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Playing with dates

I happened to notice that Sundays date was 5 July 2009.  Not particular astute you may think but I noticed it because I’d written it as 5/7/9.  English date format puts the day then the month so this may not make sense in other formats.

The fact that there was a difference to two between the day and the month and the same between the month and the year intrigued me.  It doesn’t take much. So I decided to look at other dates that follow that pattern

for ($i=3; $i -le 12; $i++){
    $date = Get-Date -Month $i -Day $($i -2) -Year $(2000 + $i +2)
    "{0} {1}" -f $date.DayOfWeek, $date.ToShortDateString()   


It doesn’t need much to do this.  A for loop – notice we start at 3 so we don’t get into negative days. Time travel by PowerShell now there’s a thought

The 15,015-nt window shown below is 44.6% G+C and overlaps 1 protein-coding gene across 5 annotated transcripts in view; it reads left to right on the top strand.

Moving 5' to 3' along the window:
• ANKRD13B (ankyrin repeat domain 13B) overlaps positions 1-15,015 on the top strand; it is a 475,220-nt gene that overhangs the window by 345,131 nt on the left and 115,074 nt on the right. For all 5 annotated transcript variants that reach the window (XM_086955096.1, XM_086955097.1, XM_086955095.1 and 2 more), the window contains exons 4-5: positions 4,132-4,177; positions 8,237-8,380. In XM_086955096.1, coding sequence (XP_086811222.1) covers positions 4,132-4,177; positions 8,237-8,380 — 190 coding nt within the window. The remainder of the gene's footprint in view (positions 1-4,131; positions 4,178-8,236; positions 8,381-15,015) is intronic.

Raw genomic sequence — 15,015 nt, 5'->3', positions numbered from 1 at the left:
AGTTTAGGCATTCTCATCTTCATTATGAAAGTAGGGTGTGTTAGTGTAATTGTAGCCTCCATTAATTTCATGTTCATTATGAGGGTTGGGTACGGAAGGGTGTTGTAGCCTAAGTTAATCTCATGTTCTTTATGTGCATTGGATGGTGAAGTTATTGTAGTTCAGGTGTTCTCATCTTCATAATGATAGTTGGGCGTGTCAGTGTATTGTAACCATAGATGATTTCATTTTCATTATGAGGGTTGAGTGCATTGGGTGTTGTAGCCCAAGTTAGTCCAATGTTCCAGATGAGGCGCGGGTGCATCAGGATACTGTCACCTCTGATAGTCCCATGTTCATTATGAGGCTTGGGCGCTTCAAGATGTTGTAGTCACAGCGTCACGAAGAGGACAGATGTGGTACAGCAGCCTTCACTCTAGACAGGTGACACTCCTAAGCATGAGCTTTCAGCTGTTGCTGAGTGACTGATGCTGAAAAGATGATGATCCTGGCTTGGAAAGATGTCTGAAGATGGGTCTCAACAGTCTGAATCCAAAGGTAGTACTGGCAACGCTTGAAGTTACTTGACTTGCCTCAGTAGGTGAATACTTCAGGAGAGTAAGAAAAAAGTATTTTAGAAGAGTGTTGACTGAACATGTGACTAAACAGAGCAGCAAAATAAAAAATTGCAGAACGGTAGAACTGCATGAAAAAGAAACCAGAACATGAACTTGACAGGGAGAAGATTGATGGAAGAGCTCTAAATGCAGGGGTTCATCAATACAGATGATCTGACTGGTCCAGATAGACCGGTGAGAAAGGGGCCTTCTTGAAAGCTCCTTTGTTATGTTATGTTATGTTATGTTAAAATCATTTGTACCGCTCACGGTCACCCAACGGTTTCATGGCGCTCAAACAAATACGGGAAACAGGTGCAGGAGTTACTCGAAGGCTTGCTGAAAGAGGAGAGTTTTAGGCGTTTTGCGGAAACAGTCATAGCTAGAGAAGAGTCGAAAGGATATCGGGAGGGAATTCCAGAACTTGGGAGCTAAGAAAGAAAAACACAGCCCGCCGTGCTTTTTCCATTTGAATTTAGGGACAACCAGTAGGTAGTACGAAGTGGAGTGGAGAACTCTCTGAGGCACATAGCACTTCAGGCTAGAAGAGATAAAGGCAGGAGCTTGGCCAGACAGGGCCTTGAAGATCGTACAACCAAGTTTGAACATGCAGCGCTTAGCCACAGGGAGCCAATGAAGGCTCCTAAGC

Get-Date | Set-Now –Era Jurassic

gets us back to the dinosaurs.  OK I’ll stop.

We can use Get-Date and give it a month, day and year to create the date.  Note that I add 2000 to get the current sequence of dates. This sequence will happen every century.  One thing I noticed was that Get-Date takes the year you give it literally.  It doesn’t make any allowance for the century if you don’t supply the full year.  Compare

PS> Get-Date -Day 1 -Month 1 -Year 9

01 January 0009 19:46:48

PS> [datetime]"1/1/9"

01 January 2009 00:00:00

Finally I use a formatted string to display the date (in short form) and the day of the week.  The day of week doesn’t appear to add any more information but I was curious.

Technorati Tags: PowerShell,Dates

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